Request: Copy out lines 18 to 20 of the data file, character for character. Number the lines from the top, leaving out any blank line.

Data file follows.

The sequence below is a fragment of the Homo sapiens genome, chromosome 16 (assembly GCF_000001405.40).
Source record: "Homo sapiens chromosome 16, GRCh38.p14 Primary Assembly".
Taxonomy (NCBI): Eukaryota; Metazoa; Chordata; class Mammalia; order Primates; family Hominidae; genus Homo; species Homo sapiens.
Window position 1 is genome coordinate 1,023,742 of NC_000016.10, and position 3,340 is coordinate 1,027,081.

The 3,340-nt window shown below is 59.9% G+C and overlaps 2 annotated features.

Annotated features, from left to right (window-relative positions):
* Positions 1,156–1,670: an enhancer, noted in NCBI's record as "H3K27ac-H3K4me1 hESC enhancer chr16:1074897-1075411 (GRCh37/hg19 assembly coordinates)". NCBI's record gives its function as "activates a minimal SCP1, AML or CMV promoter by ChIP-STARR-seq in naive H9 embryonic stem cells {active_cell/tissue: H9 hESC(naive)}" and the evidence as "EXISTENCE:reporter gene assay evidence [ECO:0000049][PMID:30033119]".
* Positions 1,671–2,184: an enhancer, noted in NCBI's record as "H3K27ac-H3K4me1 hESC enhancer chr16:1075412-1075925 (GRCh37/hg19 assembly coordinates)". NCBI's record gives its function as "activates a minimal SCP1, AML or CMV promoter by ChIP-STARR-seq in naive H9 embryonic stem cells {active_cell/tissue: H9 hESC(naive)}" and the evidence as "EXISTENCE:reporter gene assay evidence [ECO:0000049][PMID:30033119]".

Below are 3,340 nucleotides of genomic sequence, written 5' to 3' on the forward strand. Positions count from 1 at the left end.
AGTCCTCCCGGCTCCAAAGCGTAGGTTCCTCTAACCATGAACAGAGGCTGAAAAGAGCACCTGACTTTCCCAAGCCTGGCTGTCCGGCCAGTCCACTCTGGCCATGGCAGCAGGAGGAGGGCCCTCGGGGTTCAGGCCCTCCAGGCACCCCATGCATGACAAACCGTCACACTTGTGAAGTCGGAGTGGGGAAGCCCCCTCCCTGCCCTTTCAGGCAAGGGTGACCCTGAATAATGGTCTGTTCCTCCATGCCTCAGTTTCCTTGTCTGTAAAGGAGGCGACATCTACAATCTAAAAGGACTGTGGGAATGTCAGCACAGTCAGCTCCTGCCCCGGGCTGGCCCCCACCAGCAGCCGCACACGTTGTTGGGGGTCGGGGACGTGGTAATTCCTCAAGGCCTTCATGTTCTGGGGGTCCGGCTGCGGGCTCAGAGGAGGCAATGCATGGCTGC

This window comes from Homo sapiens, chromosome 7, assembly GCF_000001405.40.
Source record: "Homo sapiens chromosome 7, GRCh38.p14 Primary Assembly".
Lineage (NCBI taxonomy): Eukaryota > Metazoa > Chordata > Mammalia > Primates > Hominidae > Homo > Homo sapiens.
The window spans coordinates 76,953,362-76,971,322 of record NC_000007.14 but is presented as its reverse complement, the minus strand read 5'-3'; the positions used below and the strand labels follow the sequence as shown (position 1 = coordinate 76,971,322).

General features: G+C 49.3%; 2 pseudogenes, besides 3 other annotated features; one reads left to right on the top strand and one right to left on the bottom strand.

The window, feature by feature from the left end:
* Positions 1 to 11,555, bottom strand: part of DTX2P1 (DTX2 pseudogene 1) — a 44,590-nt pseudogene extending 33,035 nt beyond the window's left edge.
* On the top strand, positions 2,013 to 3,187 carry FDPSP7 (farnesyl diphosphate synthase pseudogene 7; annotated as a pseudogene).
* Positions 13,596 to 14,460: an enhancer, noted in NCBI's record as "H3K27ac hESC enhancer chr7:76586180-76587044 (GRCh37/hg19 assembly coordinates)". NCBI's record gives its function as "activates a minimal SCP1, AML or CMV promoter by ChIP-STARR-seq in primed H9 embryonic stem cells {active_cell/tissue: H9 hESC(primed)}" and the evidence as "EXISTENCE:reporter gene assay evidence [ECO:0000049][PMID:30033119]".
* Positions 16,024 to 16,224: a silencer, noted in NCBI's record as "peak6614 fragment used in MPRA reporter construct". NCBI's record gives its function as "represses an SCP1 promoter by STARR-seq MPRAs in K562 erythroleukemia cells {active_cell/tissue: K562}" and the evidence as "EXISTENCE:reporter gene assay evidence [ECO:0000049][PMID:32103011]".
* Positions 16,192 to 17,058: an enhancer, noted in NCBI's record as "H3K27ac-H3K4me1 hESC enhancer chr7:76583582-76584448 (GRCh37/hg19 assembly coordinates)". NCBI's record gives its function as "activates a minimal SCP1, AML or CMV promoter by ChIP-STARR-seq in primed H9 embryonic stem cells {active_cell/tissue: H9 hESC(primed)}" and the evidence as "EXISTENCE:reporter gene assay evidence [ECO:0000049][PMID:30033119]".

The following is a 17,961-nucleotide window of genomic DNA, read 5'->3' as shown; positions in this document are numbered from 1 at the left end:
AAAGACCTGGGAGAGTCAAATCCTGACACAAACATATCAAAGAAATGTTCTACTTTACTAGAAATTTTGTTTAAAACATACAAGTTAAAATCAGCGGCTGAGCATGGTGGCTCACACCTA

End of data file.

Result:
* On the top strand, positions 2,013 to 3,187 carry FDPSP7 (farnesyl diphosphate synthase pseudogene 7; annotated as a pseudogene).
* Positions 13,596 to 14,460: an enhancer, noted in NCBI's record as "H3K27ac hESC enhancer chr7:76586180-76587044 (GRCh37/hg19 assembly coordinates)". NCBI's record gives its function as "activates a minimal SCP1, AML or CMV promoter by ChIP-STARR-seq in primed H9 embryonic stem cells {active_cell/tissue: H9 hESC(primed)}" and the evidence as "EXISTENCE:reporter gene assay evidence [ECO:0000049][PMID:30033119]".
* Positions 16,024 to 16,224: a silencer, noted in NCBI's record as "peak6614 fragment used in MPRA reporter construct". NCBI's record gives its function as "represses an SCP1 promoter by STARR-seq MPRAs in K562 erythroleukemia cells {active_cell/tissue: K562}" and the evidence as "EXISTENCE:reporter gene assay evidence [ECO:0000049][PMID:32103011]".